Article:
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Pell Brothers

About The Group

The Pell Brothers were natives of Greenpoint Brooklyn, New York. They were Hank and Sonny Pell, but their real names were Anthony Pellegrino and Michael Pellegrino. Hank was born in 1936. Sonny was the older brother, born in 1929 and died in July of 1994.

Growing up in an Italian family, the Pell Brothers found the roots of their musical careers. Their dad was a land surveyor who also played cornet. An uncle played the piano, xylophone and musical saw. They played mainly for their own family enjoyment. It seemed natural to them that they would end up plyaing music.

When the brothers were very young, of his brother getting a ukelele for Christmas. Both brothers learned to play the ukelele and from that they learned to play the guitar.

Hank tells us that they were influence by radio station WAAT out of Newark, New Jersey. On the air at the time was a show called the "Home Town Frolic". Their aunt used to listen to the station he says.

During that era or time, Hank recalls they would hear such artists as Roy Acuff, Montana Slim, Elton Britt, Denver Darling and Gene Autry.

They were also musically influence by another legendary station in the east - WWVA out of Wheeling, West Virgina, home of the famed WWVA Original Jamboree.

Hank recalls that their first paying job was in a bar in Brooklyn, called the Lincoln Rondevous. He said it was a rough place at that time, "...full of sailors and women." They were making $80.00 each for six nights of work back in 1955. They got the job at the Lincoln Rondevous from a friend named Carmine Pellegrino, (who was not related to them). He called himself "Slim Carter" at the time. Hank said he was a Yodeling Cowboy. When "Slim" got sick, they helped him out for a couple of weeks and worked there.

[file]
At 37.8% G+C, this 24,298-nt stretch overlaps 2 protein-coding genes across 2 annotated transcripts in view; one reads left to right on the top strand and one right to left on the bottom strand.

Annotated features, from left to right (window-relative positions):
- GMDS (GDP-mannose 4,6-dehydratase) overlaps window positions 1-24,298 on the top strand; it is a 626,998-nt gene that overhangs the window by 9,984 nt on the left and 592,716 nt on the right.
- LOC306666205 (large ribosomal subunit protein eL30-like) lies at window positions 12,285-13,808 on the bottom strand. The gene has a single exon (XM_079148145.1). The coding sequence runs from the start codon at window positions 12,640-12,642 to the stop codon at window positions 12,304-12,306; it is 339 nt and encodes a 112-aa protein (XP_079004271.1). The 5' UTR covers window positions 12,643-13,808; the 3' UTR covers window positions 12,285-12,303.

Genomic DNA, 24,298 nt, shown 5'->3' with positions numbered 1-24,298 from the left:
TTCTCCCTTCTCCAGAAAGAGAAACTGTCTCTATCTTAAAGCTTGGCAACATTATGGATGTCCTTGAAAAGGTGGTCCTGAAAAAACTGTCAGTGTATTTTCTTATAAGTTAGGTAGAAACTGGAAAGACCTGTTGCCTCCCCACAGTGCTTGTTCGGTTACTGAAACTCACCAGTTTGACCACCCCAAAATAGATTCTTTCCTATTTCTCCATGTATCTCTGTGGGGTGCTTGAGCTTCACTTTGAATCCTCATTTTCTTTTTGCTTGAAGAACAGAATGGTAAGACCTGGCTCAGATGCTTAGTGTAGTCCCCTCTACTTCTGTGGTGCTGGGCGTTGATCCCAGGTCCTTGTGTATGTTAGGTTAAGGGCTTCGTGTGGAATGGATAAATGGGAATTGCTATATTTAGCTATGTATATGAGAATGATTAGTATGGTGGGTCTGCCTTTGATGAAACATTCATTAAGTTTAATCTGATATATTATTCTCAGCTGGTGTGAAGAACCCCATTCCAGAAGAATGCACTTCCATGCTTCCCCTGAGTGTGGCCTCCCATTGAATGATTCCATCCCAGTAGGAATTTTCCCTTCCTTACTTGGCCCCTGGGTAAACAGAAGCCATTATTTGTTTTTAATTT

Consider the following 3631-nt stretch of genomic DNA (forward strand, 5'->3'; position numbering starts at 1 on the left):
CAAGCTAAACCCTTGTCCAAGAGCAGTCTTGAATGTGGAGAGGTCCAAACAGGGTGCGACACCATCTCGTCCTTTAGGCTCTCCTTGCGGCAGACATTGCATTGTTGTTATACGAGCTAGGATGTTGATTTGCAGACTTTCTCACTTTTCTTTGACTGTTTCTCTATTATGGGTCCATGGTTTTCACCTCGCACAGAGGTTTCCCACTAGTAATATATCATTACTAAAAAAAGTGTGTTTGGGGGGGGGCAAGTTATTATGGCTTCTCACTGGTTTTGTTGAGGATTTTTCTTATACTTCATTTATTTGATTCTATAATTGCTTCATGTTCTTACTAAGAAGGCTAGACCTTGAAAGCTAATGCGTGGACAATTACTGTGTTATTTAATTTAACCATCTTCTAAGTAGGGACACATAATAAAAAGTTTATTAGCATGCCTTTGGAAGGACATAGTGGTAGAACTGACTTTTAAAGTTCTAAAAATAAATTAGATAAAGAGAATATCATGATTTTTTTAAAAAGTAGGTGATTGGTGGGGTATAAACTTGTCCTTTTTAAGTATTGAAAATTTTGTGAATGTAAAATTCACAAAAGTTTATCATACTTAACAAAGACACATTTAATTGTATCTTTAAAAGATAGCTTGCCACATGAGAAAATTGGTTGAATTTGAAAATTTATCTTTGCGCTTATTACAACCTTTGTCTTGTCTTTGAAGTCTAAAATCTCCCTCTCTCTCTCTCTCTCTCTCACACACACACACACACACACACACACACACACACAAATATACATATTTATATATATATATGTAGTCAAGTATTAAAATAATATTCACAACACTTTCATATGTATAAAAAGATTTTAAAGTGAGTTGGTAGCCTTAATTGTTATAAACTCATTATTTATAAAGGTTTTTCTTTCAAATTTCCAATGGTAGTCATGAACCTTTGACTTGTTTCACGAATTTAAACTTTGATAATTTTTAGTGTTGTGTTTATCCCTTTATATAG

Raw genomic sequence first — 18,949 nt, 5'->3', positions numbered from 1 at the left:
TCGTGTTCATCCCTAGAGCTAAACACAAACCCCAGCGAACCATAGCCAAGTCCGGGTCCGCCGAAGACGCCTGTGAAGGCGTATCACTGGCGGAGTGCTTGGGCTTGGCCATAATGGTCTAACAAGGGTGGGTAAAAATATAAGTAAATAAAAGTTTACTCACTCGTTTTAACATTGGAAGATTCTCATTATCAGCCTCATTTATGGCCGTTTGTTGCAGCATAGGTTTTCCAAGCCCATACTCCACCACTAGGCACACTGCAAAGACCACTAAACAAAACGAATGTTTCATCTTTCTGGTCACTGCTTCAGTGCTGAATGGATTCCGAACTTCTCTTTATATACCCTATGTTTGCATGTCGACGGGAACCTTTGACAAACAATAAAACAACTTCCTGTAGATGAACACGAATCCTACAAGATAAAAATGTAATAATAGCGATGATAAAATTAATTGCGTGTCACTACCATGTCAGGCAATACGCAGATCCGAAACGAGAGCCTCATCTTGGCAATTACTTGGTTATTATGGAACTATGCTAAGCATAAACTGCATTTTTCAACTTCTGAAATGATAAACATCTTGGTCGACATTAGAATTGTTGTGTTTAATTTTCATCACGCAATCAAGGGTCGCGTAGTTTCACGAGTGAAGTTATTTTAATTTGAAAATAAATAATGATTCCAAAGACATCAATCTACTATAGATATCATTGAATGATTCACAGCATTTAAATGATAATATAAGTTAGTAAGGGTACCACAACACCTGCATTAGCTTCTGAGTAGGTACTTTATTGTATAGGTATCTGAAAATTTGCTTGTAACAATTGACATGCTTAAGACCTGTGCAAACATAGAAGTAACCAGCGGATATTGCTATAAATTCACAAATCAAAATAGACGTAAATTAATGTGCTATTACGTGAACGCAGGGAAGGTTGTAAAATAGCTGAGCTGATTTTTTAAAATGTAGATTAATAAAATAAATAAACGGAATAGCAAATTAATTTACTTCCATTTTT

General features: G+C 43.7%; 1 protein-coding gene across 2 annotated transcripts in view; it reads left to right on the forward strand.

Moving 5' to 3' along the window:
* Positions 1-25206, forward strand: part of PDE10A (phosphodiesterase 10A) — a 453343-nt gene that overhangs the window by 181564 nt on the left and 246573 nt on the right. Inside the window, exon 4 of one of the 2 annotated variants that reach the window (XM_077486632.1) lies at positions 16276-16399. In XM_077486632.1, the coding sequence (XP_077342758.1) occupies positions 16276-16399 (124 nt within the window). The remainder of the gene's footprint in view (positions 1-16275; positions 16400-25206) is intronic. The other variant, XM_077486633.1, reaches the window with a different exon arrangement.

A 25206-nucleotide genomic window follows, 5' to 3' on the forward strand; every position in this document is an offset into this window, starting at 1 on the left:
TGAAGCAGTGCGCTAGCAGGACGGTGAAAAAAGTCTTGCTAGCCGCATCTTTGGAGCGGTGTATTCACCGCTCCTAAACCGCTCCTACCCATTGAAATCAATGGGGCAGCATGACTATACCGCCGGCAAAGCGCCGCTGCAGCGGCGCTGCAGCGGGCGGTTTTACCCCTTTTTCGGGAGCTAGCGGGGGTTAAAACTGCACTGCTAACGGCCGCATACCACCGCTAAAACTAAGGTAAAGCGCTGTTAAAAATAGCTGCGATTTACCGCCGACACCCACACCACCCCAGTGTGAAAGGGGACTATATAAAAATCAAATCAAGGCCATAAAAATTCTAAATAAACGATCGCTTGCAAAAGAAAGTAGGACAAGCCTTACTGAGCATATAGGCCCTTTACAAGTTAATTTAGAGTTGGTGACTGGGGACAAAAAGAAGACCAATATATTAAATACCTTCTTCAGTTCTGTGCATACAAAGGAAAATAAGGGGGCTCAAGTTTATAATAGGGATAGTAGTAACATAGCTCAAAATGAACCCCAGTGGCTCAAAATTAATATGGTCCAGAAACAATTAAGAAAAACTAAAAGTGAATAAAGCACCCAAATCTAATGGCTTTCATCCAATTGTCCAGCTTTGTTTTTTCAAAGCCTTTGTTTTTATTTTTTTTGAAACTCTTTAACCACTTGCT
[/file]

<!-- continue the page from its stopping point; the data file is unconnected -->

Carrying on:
The first record label the Pell Brothers recorded for was Event Records, in Westbrook, Maine. (The tunes were "Itch to Leave" and "Pretend").

By that time they had become acquainted with Shorty and Smokey Warren, who owned a club called "The Copa" in Secaucus, New Jersey. They worked for them quite a Bit.

Smokey Warren was also a Booking Agent who kept them busy Working in the New Jersey area. The Warren brothers also had their own TV Show on WATV, Channel 13. The brothers made an appearance on their show with Marvin Rainwater.

In 1959 they appeared with Faron Young at the Terrace Ballroom in Newark New Jersey and also in Newburgh, New York at the Newburgh Armory. Those appearances with Faron Young were booked by the host of the "Home Town Frolic" show, legendary east coast DJ Don Larkin.

In 1965 the Pell Brothers joined an Irish Showband. They played steadily in New York at the City Center Ballroom. With this showband, they played a variety of musical styles including Irish, Beatles, Top 40 and Country music.

They traveled very little but Hank tells us of one memorable trip. They were known as the "Hudson River Boys" at the time and were traveling from New York to Boston, Massachusetts. They were traveling in a Limo, but their driver got lost. After finally finding their way, they ended up being a few hours late for the personal appearance. But since they were late getting there, that meant they had to go on stage without getting cleaned up after that long journey. Hank recalls, "It wasn't funny then but seems funny now."

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Recordings (78rpm/45rpm)

Event Records
Rec. No. Side Song Title
  E 4276 A Itch To Leave
  E 4276 B Pretend
Jay Records
Rec. No. Side Song Title
  2-29-59 A I'm The One You Love
  2-29-59 B Sweetheart Love
  CP-2139 A Let's Rock Tonight
  CP-2139 B Dearest Love
  CP-2140 A We Were Walking And A Talking
  CP-2140 B My Beloved
  KB 2164 A Country Kid
  KB 2164 B Whispering Wishes
  KB 2233 A On Your List of Broken Hearts
  KB 2233 B Don't Be Downhearted
  KB 2233 C Left To Be Blue
  KB 2233 D To See The Light
  KB 2373 A Daddy
  KB 2373 B I Ain't Gonna Cry No More
  KB 2373 C My Darling
  KB 2373 D The Train Crew of Midland
Western Ranch Music
Rec. No. Side Song Title
  WRM-116-A A Big Earl
  WRM-116-B B Other Side by Elliot Brothers Band

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